MANILA -- U.S. private equity firm Cerberus Capital Management and Australian shipbuilder Austal have made a formal bid for the Philippines' largest shipyard in Subic Bay, which has also attracted Chinese interest.
Executives close to the deal have told the Nikkei Asian Review that the offer was still subject to negotiations with creditors of the shipyard, which collapsed earlier this year after its owner -- the local unit of South Korea's Hanjin Heavy Industries and Construction -- defaulted on $1.3 billion in loans.
The initial offer was "reconfirmed this month," a senior source close to the deal told Nikkei, who requested anonymity because the negotiations are confidential. "Things are proceeding very well and we expect to complete early next year."
While the exact terms of the deal remain secret, confirmation of the formal offer bolsters hope for a revival of the 300-hectare shipyard, which is located in an area that once hosted the U.S.'s largest overseas defense facility and which sits at the heart of the strategically important South China Sea.
China's militarization of the vital waterway, which carries an estimated one-third of global shipping valued at around $3.4 trillion a year, has raised regional tensions and undermined relations with Washington and other U.S. allies.
It has also prompted the revival of the so-called Quadrilateral Security Dialogue between the U.S., Australia, Japan and India, which aims to counter China's grab for regional power.
China's claims to more than 80 percent of the South China Sea overlap with a number of countries including the Philippines, which won an international court ruling in 2016 that rejected China's claims.
But after his election in 2016, Philippines President Rodrigo Duterte set aside the court ruling in return for closer ties with Beijing, which has since committed to investments worth around $45 billion, covering steel mills, industrial hubs, railways, bridges and power plants. Duterte has also tried to distance the Philippines from Washington, the Philippines only formal military ally.
The Austal-Cerberus consortium has been engaged in exclusive talks with the shipyard's creditors since July. "I think they [Austal-Cerberus] will likely get it," an executive at one of the shipyard's creditors told Nikkei.
Before the yard's collapse, it poured in $2.3 billion investments in Subic, and provided over 30,000 jobs to locals who built over 120 vessels since its opening in 2006. Austal plans to build military and passenger vessels if it secures a deal.
Philippine Navy Chief Vice Admiral Robert Empedrad told the Nikkei Asian Review in an interview on Tuesday that the Austal-Cerberus consortium has the strong backing of the Navy, which remains steadfastly opposed to any Chinese takeover of the shipyard on national security grounds.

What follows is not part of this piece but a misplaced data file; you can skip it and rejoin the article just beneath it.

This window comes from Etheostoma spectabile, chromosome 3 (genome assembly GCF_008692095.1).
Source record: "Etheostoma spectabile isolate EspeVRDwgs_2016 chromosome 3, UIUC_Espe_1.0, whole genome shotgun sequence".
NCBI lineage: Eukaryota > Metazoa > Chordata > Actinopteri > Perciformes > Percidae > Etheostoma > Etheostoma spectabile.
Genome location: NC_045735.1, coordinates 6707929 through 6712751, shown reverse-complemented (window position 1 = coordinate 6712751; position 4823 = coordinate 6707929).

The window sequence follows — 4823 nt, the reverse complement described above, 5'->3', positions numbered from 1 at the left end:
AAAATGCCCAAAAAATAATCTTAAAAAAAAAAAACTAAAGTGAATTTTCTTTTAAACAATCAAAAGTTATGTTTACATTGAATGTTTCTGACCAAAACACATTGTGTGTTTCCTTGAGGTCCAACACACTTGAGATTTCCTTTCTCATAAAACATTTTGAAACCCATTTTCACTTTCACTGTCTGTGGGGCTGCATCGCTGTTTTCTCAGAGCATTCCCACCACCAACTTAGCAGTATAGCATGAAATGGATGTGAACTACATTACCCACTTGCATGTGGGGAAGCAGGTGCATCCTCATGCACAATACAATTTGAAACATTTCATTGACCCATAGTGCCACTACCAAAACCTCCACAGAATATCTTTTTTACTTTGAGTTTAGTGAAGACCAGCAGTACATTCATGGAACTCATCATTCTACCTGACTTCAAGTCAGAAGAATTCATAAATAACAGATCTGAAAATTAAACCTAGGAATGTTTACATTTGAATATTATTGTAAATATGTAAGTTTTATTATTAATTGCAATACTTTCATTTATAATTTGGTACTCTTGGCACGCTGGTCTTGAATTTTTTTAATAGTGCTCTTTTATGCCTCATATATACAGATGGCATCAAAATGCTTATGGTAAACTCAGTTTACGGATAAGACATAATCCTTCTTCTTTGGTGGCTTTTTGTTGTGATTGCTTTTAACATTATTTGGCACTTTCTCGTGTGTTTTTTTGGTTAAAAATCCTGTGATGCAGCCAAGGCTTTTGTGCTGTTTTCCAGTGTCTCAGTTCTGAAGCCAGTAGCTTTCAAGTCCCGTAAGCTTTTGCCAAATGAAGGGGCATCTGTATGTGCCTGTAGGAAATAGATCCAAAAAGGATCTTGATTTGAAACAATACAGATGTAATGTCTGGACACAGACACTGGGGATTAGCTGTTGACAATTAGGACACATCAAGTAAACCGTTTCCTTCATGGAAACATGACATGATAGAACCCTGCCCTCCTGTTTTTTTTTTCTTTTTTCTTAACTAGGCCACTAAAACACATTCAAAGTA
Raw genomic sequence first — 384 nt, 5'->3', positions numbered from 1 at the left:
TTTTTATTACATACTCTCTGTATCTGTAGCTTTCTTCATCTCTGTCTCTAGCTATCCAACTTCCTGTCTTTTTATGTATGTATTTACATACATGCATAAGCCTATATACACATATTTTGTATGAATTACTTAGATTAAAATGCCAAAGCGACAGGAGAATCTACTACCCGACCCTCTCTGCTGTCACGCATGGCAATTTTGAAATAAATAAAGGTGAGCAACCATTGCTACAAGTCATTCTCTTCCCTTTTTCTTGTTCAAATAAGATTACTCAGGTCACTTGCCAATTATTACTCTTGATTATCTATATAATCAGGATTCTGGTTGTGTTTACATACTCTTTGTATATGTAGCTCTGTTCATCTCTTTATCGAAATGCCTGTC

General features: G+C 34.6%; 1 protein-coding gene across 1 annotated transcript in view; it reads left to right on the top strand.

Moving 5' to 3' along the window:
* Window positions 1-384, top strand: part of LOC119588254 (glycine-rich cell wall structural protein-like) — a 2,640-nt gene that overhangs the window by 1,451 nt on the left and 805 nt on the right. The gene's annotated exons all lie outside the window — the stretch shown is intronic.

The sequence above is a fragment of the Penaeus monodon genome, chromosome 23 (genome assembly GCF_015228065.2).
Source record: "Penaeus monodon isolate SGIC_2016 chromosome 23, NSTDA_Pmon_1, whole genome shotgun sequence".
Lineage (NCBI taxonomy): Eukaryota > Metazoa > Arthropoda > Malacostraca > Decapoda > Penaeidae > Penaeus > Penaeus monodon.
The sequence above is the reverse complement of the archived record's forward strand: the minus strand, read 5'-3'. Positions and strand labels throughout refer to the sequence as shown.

"The US and Australia are good friends of our country. They are allies of our country," Empedrad said. "I have a very good relationship with the chief of the U.S. Navy and the chief of the Australian Navy."
Listed in Australia with a market capitalization of around $1 billion, Austal has close ties with the U.S. Navy, having won a number of key shipbuilding contracts. Austal is also in the running to win a $600 million contact to build six patrol boats for the Philippine Navy, which the Australian government has offered to help finance.
Chaired by former U.S. Vice President Dan Quayle, Cerberus Capital Management's $30 billion holdings includes the controversial DynCorp, one of the biggest private defense contractors in the U.S.
Empedrad said the Navy plans to secure a portion of the shipyard and "transform it into a premier naval base" after the shipyard secures a new owner.
"We have been looking for a base where we can put our new capabilities because our frigates are arriving... even our future submarines can be housed there," Empedrad said.
President Duterte in May ordered defense officials to study options on how the Philippine Navy can establish a presence in Subic Bay, which was converted into a special economic zone after the U.S. withdrew from area in 1992.
Empedrad said the U.S. and Australia were also eyeing the yard as a possible ship repair and maintenance facility in case the Austal-Cerberus consortium secures a deal to takeover the asset.
Citing the successful cooperation between the Philippines, Malaysia and Indonesia reducing the "piracy incident and hostage at sea to zero" in the southern Philippines, Empedrad said having U.S. and Australian naval presence at Subic Bay could bolster national security.
"We can duplicate that set up here in the north, whether with US or Japan or Australia. It's better if we work together," Empedrad said.
Japan also recently offered technical assistance for the development of the Subic Bay Metropolitan Authority, the special economic zone, which covers the former Hanjin shipyard.
The Philippine Navy's position carries weight with other government agencies when it comes to vetting foreign investments, especially in strategic areas.
The Department of Trade and Industry withdrew its support for Chinese companies eyeing the Hanjin shipyard after the Navy expressed alarm, Nikkei reported in May.
The owners of Grande Island resort in Subic Bay, meanwhile, were also forced to look for new investors after the government rejected a $298 million investment from Chinese resorts developer the Sanya Group.
Empedrad said the Navy will also keep an eye on a Chinese company which is reportedly eyeing a $2 billion "smart city" development in the strategically important Fuga Island in north of the Philippines.
"If that news is true, we go there first, we build our bases because it's our land," he said.